31. P. Picart, J. Leval, F. Piquet, J.-P. Boileau, Th. Guimezanes, and J.-P. Dalmont, “Tracking high amplitude auto-oscillations with digital Fresnel holograms,” Opt. Express 15, 8263-8274 (2007).
    [CrossRef] [PubMed]
  32. T. Saucedo, F. M. Santoyo, M. De la Torre Ibarra, G. Pedrini, and W. Osten, “Simultaneous two-dimensional endoscopic pulsed digital holography for evaluation of dynamic displacements,” Appl. Opt. 45, 4534-4539 (2006).
    [CrossRef]
  33. P. Picart, J. Leval, M. Grill, J.-P. Boileau, J. C. Pascal, J.-M. Breteau, B. Gautier, and S. Gillet, “2D full field vibration analysis with multiplexed digital holograms,” Opt. Express 13, 8882-8892 (2005).
    [CrossRef] [PubMed]
  34. A. Stadelmaier and J. H. Massig, “Compensation of lens aberration in digital holography,” Opt. Lett. 25, 1630-1632 (2000).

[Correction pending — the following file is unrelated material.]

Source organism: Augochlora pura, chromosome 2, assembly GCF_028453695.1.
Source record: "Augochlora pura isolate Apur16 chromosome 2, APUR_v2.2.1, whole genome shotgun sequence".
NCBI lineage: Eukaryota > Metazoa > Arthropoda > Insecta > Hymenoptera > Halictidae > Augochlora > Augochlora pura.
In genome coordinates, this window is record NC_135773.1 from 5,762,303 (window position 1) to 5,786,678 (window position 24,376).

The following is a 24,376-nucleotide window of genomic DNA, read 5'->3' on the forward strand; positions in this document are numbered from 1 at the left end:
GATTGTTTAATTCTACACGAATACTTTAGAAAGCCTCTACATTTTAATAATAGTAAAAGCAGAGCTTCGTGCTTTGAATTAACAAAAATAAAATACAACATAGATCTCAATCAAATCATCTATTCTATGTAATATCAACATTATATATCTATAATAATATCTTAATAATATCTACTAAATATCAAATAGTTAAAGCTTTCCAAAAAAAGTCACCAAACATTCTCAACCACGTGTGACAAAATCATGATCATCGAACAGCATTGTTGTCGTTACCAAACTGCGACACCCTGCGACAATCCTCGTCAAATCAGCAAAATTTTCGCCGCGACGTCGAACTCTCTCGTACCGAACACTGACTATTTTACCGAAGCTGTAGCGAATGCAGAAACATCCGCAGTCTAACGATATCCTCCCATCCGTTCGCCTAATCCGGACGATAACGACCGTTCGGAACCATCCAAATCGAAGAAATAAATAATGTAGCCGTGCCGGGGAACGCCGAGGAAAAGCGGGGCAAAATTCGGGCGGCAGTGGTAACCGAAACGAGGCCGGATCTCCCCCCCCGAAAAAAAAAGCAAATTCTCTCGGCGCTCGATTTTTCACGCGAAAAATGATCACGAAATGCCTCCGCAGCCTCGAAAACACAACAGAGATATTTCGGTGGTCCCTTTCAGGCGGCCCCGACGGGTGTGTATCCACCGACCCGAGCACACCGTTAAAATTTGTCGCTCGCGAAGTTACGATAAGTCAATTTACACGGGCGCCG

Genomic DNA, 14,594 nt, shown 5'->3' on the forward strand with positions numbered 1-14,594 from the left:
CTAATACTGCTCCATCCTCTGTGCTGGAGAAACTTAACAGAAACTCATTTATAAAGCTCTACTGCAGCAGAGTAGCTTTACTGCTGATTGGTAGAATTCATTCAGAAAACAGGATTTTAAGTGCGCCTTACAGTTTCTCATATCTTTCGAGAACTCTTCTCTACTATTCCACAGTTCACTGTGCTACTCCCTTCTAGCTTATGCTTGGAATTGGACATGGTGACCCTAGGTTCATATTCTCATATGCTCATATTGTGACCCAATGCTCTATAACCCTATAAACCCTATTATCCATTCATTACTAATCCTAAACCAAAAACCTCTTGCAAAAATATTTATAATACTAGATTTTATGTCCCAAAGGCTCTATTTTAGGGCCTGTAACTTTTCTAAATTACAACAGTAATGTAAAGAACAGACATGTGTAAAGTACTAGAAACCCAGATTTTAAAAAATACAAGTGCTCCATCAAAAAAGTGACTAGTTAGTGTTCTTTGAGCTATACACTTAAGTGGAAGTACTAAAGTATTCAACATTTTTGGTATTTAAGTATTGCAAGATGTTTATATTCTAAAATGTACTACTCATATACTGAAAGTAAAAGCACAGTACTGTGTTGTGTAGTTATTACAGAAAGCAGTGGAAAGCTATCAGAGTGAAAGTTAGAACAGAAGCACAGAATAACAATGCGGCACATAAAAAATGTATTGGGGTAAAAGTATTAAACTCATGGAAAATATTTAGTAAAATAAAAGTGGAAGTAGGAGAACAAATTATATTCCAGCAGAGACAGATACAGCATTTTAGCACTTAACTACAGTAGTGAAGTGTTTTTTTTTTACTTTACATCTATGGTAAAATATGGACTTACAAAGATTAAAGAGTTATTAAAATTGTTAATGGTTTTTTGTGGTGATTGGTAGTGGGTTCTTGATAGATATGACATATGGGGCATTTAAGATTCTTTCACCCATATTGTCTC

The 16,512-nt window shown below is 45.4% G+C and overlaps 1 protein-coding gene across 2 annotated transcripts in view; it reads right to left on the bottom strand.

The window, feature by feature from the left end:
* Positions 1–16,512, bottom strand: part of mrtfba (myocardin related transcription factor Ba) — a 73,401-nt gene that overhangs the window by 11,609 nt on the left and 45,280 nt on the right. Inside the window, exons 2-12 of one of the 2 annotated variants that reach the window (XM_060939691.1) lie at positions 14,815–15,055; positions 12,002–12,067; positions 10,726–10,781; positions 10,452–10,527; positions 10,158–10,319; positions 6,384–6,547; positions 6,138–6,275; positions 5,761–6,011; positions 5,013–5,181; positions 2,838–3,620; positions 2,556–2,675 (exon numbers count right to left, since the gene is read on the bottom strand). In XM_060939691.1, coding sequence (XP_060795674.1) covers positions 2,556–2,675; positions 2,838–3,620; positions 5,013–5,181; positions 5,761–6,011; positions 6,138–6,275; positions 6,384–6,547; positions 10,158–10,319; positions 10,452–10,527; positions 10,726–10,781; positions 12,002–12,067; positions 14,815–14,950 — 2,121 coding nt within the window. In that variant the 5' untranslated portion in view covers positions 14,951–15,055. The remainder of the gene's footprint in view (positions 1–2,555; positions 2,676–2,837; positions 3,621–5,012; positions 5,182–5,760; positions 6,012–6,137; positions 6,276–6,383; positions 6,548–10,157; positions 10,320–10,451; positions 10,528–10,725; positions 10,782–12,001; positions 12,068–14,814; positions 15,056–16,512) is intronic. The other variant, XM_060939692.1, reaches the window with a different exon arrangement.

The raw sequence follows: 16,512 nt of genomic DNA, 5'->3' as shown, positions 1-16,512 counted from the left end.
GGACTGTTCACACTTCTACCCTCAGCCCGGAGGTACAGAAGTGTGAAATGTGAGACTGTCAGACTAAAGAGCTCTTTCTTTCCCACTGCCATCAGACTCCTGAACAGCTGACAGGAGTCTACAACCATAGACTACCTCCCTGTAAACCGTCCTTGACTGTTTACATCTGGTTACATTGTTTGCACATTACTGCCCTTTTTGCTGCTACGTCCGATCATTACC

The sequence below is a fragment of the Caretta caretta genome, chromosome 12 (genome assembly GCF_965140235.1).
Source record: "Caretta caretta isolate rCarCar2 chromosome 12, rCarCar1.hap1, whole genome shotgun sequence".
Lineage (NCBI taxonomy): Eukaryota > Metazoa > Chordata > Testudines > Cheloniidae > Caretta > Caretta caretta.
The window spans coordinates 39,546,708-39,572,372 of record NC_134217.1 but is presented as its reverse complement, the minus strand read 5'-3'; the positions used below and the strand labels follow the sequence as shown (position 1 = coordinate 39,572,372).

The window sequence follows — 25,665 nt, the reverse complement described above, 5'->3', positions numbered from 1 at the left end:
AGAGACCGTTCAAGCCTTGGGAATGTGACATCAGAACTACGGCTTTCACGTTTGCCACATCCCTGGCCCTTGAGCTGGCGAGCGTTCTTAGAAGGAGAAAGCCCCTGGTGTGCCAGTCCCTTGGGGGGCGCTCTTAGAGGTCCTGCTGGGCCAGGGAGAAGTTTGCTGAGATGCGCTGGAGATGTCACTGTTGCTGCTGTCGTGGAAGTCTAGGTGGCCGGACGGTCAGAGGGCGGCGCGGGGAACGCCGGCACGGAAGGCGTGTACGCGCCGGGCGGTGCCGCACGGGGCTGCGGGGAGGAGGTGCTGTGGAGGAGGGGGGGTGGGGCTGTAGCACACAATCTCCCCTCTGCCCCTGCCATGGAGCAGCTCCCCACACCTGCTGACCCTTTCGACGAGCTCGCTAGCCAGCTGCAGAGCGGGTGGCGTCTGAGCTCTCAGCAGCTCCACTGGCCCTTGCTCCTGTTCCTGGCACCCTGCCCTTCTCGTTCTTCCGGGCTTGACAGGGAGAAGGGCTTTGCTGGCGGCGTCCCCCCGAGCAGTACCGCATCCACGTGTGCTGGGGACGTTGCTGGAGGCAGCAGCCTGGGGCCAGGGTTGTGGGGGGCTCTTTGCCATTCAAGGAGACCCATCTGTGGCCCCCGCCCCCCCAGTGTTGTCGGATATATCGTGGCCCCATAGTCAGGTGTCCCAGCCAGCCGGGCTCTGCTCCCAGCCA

[CrossRef]
  35. S. De Nicola, P. Ferraro, A. Finizio, and G. Pierattin, “Correct-image reconstruction in the presence of severe anamorphism by means of digital holography,” Opt. Lett. 26, 974-976 (2001).
    [CrossRef]
  36. L. Onural and M. T. Ozgen, “Extraction of three-dimensional object-location information directly from in-line holograms using Wigner analysis,” J. Opt. Soc. Am. A 9, 252-260 (1992).
    [CrossRef]
  37. S. Coetmellec, D. Lebrun, and C. Oskul, “Application of the two-dimensional fractional-order Fourier transformation to particle field digital holography,” J. Opt. Soc. Am. A 19, 1537-1546 (2002).
    [CrossRef]
  38. F. Nicolas, S. Coetmellec, M. Brunel, and D. Lebrun, “Digital in-line holography with a sub-picosecond laser beam,” J. Opt. Soc. Am. A 268, 27-33 (2006).
  39. F. Nicolas, S. Coëtmellec, M. Brunel, and D. Lebrun, “'Suppression of the Moiré effect in sub-picosecond digital in-line holography,” Opt. Express 15, 887-895 (2007).
    [CrossRef] [PubMed]